Kenya loses up to Sh45 billion every year due to illegal and unregulated fishing, according to marine scientists.
Unregulated fishing has also resulted in declining fish stocks.
Kenya Marine and Fisheries Research Institute (Kemfri) Director-General Prof James Njiru said the country lies “along the upwelling region of the tuna migratory path”, thus lands the lowest amount of fish and attendant minimum economic benefits.
Prof Njiru spoke during a two-day Agritech Conference at Kisii University.
According to Kemfri, the country annually produces 130,000 million tonnes of fish from freshwater sources, which amounts to Sh30 billion. Lake Victoria accounts for over 95 per cent of the catch.
Further statistics indicate freshwater fish catch takes the bigger chunk of about 70-80 per cent. Though fishing is a multi-billion-shilling industry, Kenya, said Prof Njiru, has made low investments that have contributed to the loss incurred over time. Inadequate funding is also a major challenge.
“Illegal and unregulated fishing, environmental degradation, pollution, climate change, poor ocean governance, and lack of political goodwill are to be blamed for the grim situation,” Prof Njiru stated.
But the government’s dalliance with Blue Economy is gradually creating a paradigm shift: In 2019/2020 financial year, the government allocated Kemfri Sh1 billion, enabling the agency to invest in among other things; the Liwatoni Fisheries Complex in Mombasa, a tuna factory, and Bandari Maritime Academy.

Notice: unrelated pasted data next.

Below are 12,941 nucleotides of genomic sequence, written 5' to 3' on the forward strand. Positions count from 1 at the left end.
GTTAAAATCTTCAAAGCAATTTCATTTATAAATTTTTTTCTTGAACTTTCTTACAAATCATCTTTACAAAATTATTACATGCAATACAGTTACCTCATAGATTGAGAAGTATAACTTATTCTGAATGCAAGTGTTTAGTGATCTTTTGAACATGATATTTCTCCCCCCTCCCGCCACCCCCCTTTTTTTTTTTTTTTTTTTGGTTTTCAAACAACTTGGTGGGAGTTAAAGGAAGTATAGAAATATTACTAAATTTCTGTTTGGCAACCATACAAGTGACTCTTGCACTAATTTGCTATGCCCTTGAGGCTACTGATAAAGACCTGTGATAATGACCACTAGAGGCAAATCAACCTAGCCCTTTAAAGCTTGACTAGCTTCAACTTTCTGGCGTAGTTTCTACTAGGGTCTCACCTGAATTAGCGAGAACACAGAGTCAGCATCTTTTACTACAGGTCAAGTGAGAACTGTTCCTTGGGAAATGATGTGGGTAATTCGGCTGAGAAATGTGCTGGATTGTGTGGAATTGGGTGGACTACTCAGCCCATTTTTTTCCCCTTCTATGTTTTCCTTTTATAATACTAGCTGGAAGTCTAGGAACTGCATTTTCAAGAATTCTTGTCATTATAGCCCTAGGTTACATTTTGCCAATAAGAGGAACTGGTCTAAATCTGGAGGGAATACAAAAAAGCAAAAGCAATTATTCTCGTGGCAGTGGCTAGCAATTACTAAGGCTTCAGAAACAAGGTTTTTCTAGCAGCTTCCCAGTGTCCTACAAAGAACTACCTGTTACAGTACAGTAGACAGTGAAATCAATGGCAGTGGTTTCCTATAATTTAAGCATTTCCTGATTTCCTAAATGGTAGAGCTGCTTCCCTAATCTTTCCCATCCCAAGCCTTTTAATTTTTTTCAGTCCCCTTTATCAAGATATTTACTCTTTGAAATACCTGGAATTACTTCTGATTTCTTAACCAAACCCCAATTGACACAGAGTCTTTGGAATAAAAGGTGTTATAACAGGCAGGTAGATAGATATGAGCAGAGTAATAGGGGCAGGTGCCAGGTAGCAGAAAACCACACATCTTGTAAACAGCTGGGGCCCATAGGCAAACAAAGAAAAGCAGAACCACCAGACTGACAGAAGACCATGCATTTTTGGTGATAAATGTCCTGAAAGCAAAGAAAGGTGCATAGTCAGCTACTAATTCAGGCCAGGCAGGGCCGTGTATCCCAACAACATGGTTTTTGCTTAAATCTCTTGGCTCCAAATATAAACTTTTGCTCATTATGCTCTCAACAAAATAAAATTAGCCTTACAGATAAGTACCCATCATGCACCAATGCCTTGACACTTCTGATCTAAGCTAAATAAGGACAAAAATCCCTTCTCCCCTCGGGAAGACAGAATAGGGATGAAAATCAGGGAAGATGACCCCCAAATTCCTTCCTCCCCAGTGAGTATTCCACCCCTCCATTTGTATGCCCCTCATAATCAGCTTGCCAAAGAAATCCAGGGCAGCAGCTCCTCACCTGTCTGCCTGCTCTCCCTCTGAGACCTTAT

During the launch of Vision 2030 in 2008, the government set objectives of increasing value in fisheries with targeted projects of the Aquaculture Business Development Programme at Sh10 billion and Kenya Marine and Fisheries Social Economic Project at Sh13 billion.
In this year’s Budget Statement, the National Treasury allocated Sh1.3 billion to exploit resources under the Blue Economy, with National Treasury Cabinet Secretary Ukur Yatani adding that the government will further use Sh210 million for the rehabilitation of fish landing sites in Lake Victoria.
Fishing culture in Lake Victoria has shifted from traditional to modern fish cage culture culminating in about 6,000 cages which have created 6,000 jobs, said Prof Njiru.
According to Kemfri, fish cage production has gone up to between 2,500 and 5,000 metric tonnes annually, with a value of Sh800 million. The potential of fish cage culture, however, stands at 10 metric tonnes of fish with a maximum value of Sh1.8 billion.
But the impact of climate change directly affects the green economy with drought and floods leading to loss of marine life.
For instance, the current floods resulted in the loss of 120 lives on marine shores across the country.